François D’Haene Makes Dominating 100-Mile Races Sound Low-Key

François D’haene of France is one of the best running supercars in the world. He’s won some of the hardest 100-mile races out there like the Ultra Trail du Mont Blanc in Chamonix (3 wins) and the Hardrock 100 in Silverton, Colorado (he’s the 2021 champion and record-holder. ). But he is not a one-way athlete, he has stood on 50 podiums in both running and skiing. And in addition to being a surprisingly good athlete, he is also a winemaker in Beaujolais.

But the father of three and has a cold approach to his success: no rules, no workout plan, no strict diet. We chatted with D’Haene as he geared up for Hardrock 2022 this weekend.

GQ: When rehearsing for a big event like Hardrock 100, what time do you usually get up? What’s the first thing you do?

François D’Haene: When I practice for a big event, the time I wake up is different every day because I have to adapt every day — I also have a job and a family. I don’t have a regular plan!

Can you guide us on what a typical day looks like?

There is no typical day for me, but I always have work to do. This week, I cycled on Saturday (a 230-mile normal bike ride takes almost 19 hours), with my kids on Sunday, and can’t work out on Monday because I have to deliver alcohol to a couple of people. mountain hut on foot. Every day is completely different.

How do you balance training, raising three kids, and your alcohol business? Is it difficult to do all of those things well?

It’s hard to manage it and get everything done, but I don’t want to compromise anything so I try to do the best I can. I practice when I can. I try to get my days in the mountains and save some moments for practice, some for business and some for family. I work on my calendar with my wife. Of course, I don’t have much time to rest, but I have to make room for the things I love.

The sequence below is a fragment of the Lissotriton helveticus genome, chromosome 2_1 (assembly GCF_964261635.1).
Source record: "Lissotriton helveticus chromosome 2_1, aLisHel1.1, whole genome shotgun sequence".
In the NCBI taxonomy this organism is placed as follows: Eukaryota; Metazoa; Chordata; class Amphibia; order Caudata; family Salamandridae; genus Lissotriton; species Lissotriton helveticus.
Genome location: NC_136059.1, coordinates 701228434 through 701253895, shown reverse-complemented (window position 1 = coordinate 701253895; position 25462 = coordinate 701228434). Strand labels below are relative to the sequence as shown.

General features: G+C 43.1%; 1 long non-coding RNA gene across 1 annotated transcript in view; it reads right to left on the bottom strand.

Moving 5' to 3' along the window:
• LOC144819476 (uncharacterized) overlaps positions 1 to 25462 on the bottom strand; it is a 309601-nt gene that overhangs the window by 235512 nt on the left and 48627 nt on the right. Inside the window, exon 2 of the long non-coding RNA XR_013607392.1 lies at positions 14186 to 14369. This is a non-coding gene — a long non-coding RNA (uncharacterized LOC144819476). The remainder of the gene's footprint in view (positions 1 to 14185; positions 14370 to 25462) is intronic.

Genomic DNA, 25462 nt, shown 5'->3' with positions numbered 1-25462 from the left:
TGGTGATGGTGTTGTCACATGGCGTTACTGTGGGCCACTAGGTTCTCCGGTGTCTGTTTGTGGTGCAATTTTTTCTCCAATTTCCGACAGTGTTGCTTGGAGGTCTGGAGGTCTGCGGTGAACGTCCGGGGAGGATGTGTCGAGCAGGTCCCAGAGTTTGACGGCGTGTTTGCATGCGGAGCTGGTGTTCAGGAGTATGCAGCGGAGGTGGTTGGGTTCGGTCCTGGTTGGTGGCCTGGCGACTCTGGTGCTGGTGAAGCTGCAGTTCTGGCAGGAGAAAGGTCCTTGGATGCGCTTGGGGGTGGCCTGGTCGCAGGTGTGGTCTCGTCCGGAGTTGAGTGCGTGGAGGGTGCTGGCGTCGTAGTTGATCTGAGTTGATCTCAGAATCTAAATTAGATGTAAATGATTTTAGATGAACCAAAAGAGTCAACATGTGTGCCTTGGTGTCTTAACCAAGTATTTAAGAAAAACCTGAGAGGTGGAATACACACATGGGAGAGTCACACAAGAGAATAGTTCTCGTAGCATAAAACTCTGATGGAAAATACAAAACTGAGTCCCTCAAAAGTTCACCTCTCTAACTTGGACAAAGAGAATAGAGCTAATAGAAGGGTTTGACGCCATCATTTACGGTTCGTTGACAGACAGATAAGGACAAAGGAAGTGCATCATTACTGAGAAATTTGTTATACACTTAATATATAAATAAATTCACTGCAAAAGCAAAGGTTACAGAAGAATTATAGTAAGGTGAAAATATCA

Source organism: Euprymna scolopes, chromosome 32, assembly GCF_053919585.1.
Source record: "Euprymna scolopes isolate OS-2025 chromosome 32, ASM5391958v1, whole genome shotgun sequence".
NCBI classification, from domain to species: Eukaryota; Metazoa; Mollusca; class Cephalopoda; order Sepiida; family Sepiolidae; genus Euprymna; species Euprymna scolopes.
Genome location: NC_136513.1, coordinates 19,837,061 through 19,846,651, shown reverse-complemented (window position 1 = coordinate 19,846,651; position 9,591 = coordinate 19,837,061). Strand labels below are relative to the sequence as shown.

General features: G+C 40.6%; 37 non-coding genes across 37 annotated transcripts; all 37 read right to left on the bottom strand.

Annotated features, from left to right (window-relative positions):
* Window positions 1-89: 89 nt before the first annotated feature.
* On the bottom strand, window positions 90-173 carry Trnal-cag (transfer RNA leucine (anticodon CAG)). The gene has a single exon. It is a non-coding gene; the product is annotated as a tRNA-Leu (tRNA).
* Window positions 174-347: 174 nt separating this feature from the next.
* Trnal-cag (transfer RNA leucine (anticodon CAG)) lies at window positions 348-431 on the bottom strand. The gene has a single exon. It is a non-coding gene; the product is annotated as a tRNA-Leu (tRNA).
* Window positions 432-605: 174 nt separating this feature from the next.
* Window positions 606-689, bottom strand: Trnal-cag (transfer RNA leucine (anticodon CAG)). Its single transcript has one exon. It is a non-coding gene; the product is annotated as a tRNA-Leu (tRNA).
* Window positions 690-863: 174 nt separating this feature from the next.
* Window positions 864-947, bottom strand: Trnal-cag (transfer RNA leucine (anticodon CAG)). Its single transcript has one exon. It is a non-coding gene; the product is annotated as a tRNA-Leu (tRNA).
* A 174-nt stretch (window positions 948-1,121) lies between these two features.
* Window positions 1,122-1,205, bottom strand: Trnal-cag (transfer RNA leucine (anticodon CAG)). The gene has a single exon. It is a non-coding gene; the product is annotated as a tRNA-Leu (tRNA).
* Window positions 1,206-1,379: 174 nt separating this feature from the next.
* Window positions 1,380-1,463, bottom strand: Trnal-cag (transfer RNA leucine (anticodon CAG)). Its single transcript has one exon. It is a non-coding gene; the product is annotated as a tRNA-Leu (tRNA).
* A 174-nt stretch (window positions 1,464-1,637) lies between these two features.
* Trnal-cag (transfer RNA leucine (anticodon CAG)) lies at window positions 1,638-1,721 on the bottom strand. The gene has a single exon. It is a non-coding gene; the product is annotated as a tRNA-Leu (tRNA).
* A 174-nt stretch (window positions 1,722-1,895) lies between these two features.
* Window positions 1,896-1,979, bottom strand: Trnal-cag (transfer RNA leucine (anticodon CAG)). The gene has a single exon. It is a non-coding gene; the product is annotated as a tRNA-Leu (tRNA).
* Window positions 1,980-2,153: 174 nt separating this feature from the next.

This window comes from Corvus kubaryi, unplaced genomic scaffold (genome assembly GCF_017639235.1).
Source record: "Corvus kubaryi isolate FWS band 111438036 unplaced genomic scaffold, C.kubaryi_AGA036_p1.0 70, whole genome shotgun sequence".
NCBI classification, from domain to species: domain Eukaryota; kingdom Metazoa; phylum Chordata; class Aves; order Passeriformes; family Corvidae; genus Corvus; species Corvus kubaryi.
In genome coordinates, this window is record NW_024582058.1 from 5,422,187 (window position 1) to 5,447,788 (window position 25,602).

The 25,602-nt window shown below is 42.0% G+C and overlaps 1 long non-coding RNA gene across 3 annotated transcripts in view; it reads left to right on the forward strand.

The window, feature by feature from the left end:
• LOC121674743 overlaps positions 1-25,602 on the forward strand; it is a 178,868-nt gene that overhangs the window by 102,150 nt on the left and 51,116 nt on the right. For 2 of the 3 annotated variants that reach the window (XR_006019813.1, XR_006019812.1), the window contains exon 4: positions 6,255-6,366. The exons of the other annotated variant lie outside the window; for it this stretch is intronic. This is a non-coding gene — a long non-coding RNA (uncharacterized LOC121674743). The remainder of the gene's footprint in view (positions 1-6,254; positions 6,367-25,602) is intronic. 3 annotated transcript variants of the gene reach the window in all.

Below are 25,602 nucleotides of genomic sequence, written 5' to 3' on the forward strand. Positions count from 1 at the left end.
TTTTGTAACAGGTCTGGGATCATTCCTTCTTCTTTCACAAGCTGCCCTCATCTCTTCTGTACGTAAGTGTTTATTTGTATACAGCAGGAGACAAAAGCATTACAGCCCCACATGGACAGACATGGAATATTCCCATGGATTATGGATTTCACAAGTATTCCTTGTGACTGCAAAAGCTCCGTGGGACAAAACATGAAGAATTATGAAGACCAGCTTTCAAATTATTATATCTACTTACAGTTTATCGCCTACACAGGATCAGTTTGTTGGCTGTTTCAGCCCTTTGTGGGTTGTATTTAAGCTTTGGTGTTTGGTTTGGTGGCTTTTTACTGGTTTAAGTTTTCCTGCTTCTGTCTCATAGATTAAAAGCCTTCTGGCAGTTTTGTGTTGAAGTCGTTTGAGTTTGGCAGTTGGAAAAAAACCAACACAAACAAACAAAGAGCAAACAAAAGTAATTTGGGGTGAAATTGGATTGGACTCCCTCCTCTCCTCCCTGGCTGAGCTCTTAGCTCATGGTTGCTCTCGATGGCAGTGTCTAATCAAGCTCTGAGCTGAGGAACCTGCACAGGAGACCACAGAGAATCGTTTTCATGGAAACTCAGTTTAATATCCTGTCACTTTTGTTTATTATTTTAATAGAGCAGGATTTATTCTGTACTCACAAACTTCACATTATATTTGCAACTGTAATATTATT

What kind of exercise are you doing each week? How many miles or hours did you go to practice? How many verts are you getting? Do you train yourself? Has physical therapy training helped you develop your exercise plan?

I don’t have any regular training and I don’t want any regular training or workouts. I’m really just trying to adapt myself and be content with that and play in the mountains when I can. Because of my schedule, I don’t have a coach. I discuss my race schedule a lot with my team manager and we try to make it the best we can. I just need to adapt.

Do you remember the first time you fell in love with trail running or cross-country racing? Is there a specific time?

It’s something that’s been built up slowly over the years. I remember when I was a kid, I always loved being in the mountains. For me, it was a dream to understand what happened between the earth and the mountain top. I started building my relationship with mountains, adventure, and trail running. When I was finally able to go with my friends (about 16 or 17 when we had cars), I was very happy. Adventures are getting longer and I love trail running. It was 2002, 20 years ago, and I’m still passionate about it. François D’Haene Makes Dominating 100-Mile Races Sound Low-Key

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